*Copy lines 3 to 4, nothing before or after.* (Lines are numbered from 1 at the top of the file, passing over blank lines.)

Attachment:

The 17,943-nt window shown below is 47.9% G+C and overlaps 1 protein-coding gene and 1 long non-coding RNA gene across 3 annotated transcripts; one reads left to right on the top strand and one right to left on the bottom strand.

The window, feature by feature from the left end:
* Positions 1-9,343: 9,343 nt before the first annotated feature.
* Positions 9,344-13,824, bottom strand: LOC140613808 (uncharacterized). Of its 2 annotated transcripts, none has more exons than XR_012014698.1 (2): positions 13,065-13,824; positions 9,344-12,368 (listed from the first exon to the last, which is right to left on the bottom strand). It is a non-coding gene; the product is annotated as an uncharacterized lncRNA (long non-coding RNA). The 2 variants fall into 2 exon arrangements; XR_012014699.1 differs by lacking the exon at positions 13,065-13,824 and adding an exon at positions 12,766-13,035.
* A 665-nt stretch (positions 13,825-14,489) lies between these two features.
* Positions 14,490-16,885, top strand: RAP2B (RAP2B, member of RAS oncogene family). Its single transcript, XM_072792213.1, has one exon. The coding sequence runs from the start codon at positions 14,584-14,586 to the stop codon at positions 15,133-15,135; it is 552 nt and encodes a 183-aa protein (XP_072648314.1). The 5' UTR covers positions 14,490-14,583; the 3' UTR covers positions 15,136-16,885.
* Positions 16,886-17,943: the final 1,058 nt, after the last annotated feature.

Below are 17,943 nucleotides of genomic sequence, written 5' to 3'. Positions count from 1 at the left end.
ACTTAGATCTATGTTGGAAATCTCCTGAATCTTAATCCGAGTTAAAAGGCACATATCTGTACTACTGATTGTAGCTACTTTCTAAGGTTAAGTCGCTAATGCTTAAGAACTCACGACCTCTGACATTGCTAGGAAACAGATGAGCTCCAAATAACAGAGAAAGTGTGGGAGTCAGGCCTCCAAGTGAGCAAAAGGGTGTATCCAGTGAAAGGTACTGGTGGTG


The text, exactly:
* Positions 1-9,343: 9,343 nt before the first annotated feature.
* Positions 9,344-13,824, bottom strand: LOC140613808 (uncharacterized). Of its 2 annotated transcripts, none has more exons than XR_012014698.1 (2): positions 13,065-13,824; positions 9,344-12,368 (listed from the first exon to the last, which is right to left on the bottom strand). It is a non-coding gene; the product is annotated as an uncharacterized lncRNA (long non-coding RNA). The 2 variants fall into 2 exon arrangements; XR_012014699.1 differs by lacking the exon at positions 13,065-13,824 and adding an exon at positions 12,766-13,035.